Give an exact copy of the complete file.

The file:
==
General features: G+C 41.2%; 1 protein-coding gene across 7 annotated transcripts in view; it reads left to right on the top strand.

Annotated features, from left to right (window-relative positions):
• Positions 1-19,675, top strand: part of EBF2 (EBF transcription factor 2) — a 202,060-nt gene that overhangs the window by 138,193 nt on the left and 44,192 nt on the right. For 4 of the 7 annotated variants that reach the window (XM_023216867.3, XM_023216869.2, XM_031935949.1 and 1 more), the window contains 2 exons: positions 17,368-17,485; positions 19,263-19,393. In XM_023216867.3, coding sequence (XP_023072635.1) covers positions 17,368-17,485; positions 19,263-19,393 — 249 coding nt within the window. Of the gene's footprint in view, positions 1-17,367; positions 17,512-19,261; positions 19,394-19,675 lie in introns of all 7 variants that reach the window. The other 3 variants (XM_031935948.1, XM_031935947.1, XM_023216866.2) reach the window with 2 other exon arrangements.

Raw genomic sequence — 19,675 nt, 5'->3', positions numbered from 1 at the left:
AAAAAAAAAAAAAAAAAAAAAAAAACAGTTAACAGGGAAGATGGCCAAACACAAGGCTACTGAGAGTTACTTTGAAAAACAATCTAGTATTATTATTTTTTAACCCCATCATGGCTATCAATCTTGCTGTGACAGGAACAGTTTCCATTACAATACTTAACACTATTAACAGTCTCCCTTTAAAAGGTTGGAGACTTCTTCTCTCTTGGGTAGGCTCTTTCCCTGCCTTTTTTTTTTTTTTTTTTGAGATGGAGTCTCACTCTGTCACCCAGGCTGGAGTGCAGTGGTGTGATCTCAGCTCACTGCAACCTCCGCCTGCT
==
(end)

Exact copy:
General features: G+C 41.2%; 1 protein-coding gene across 7 annotated transcripts in view; it reads left to right on the top strand.

Annotated features, from left to right (window-relative positions):
• Positions 1-19,675, top strand: part of EBF2 (EBF transcription factor 2) — a 202,060-nt gene that overhangs the window by 138,193 nt on the left and 44,192 nt on the right. For 4 of the 7 annotated variants that reach the window (XM_023216867.3, XM_023216869.2, XM_031935949.1 and 1 more), the window contains 2 exons: positions 17,368-17,485; positions 19,263-19,393. In XM_023216867.3, coding sequence (XP_023072635.1) covers positions 17,368-17,485; positions 19,263-19,393 — 249 coding nt within the window. Of the gene's footprint in view, positions 1-17,367; positions 17,512-19,261; positions 19,394-19,675 lie in introns of all 7 variants that reach the window. The other 3 variants (XM_031935948.1, XM_031935947.1, XM_023216866.2) reach the window with 2 other exon arrangements.

Raw genomic sequence — 19,675 nt, 5'->3', positions numbered from 1 at the left:
AAAAAAAAAAAAAAAAAAAAAAAAACAGTTAACAGGGAAGATGGCCAAACACAAGGCTACTGAGAGTTACTTTGAAAAACAATCTAGTATTATTATTTTTTAACCCCATCATGGCTATCAATCTTGCTGTGACAGGAACAGTTTCCATTACAATACTTAACACTATTAACAGTCTCCCTTTAAAAGGTTGGAGACTTCTTCTCTCTTGGGTAGGCTCTTTCCCTGCCTTTTTTTTTTTTTTTTTTGAGATGGAGTCTCACTCTGTCACCCAGGCTGGAGTGCAGTGGTGTGATCTCAGCTCACTGCAACCTCCGCCTGCT